from BARDO

The stars are in our belly; the Milky Way our umbilicus.

Is it a consolation that the stuff of which we’re made

is star-stuff too?

– That wherever you go you can never fully disappear –

dispersal only: carbon, hydrogen, nitrogen, oxygen.

Tree, rain, coal, glow-worm, horse, gnat, rock.

Roselle Angwin

Monday, 15 August 2011


From the old chateau ruins with their long spear of a yew tree and ripe figs just out of reach we watch a pair of swallowtail butterflies chasing each other at boy-racer speeds, twisting and turning in swift parries and jinks.

The church beside the site of the castle is a hotchpotch of styles and ages, from what would be the Dark Ages here in the UK but is described in France as the high middle ages (between C5th and C10th) to a much later render over the ochre limestone. The tower's apparently dramatically shorter than it once was, and inside the stonework is stitched with narrow red regional bricks. The Romanesque doorway is striking.

Later, heading towards the river, we're walking in wild boar trotter-prints. Down here there's a big old house standing in maize fields for sale, along with its huge and beautiful barn in old oak and stonework (all the barns and woodstores are built like this, topped with the pan-tiles), with a village-sized bread oven attached to what might have been a small mill, its foundations in the moat-come-millpond. Next door to the barn is a big pigeonnier – a huge tower-dovecot (many of the bigger village houses kept pigeons to eat), big enough to make into a two- or three-level studio.

The wide slow Lot, when we reach it, by the bridge, is warm and inviting. We step in, on little white cockle-shells. The old church clock in the adjoining village chimes tinnily and crazily, apparently at random.

Around our feet are dozens and dozens of tiny fish, and other larger fish, stippled like trout, jump. 

Something skip-jumps repeatedly across the surface, and then another – later we realise they're little frogs.

Now, back on the terrace, a few swifts have come down low to join the martins – maybe the promised storm.

Eloise is cooking a mushroom stroganoff with the rest of the ceps. In the same mushroom market in Villefranche we watched an elderly man tramp in with a handful of clearly handmade rugged and delightfully asymmetrical baskets, maybe five of them; plonk them down, stand around for ten minutes and then rather sulkily stomp off again after no sales to the villagers and visitors haggling over boxes of wild-gathered mushrooms. I followed him as he flung the baskets into the back of his old Peugeot and bought one for such a small price I thought I'd misread the label. They're all made, he told me, from local chestnut and willow, with a little extra handle-binding of old clematis lianas. He's 85, a farmer and forager, and has been making baskets 'toute ma vie'.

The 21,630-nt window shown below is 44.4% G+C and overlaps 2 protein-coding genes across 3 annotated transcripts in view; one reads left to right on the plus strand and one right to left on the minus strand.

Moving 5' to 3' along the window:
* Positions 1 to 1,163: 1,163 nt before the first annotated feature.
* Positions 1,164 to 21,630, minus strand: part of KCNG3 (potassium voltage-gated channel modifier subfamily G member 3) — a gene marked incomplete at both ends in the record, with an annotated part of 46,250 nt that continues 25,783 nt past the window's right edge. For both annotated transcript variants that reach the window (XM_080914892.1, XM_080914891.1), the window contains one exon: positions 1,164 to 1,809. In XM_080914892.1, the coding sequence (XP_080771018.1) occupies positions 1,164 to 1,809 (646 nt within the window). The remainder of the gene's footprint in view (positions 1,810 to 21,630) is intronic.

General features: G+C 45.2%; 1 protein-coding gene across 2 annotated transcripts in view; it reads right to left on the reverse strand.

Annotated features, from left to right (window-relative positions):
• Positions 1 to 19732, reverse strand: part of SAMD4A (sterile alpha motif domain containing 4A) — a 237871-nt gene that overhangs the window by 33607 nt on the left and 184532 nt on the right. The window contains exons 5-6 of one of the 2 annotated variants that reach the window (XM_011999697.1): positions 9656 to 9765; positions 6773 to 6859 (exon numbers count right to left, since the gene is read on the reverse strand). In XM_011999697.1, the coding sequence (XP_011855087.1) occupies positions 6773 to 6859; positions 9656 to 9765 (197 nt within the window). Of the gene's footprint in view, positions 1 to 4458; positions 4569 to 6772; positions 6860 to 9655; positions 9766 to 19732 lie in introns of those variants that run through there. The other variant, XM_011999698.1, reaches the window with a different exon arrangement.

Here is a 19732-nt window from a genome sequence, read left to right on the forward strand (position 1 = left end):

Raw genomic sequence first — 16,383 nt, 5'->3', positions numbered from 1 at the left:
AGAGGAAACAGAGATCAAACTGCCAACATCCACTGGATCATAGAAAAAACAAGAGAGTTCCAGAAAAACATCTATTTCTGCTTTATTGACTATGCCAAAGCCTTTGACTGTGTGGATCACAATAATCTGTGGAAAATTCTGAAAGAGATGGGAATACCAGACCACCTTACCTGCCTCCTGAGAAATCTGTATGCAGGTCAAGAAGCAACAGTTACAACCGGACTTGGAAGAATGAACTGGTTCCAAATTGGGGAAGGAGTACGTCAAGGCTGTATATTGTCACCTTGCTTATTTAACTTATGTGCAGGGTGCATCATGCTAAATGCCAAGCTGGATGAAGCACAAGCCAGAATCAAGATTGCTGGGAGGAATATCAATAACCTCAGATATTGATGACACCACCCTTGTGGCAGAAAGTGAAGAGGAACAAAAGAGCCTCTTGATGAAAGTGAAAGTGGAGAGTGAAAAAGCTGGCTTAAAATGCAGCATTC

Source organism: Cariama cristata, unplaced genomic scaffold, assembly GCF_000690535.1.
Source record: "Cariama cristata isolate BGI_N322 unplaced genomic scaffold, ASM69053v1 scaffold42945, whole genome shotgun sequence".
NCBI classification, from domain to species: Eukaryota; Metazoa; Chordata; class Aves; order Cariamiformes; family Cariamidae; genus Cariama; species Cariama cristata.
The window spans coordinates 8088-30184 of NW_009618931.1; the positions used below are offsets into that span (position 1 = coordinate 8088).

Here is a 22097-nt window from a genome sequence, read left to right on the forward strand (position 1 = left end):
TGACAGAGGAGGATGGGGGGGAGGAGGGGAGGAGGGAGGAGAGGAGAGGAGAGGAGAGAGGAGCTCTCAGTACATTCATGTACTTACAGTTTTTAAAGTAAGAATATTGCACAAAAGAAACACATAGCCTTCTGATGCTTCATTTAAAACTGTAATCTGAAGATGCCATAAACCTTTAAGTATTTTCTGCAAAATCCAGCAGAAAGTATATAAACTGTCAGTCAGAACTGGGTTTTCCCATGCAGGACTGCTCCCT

Down on the southwestern side of Cahors my friend Johnny is building what he calls a 'hut' down in his orchard by the stream, for friends and visitors. We dropped in en passant before coming up here. The 'hut' turns out to be a little house, built sturdily of reclaimed old oak beams, with a decking balcony, a mezzanine sleeping platform and solar panels. Oh and wild boar – I've spent many evenings watching for them with him among the wild orchids – snorting around the meadow at night.

Now, here at Calvignac, thunder rolls around the valley, and the river, earlier ruffled, looks menacingly still. A flock of about twenty snow-white geese or maybe even swan head south along the course of the Lot.

First lightning away to the south. The martins have suddenly gone out.

For about five or six hours the storm rattles on, a continuous exchange of fire and its sound-shadow thunder, circling the hills in sheets and spikes of light. Then at about two in the morning the sky gives in and throws down a little shower, before closing its mouth on a last clap of thunder.

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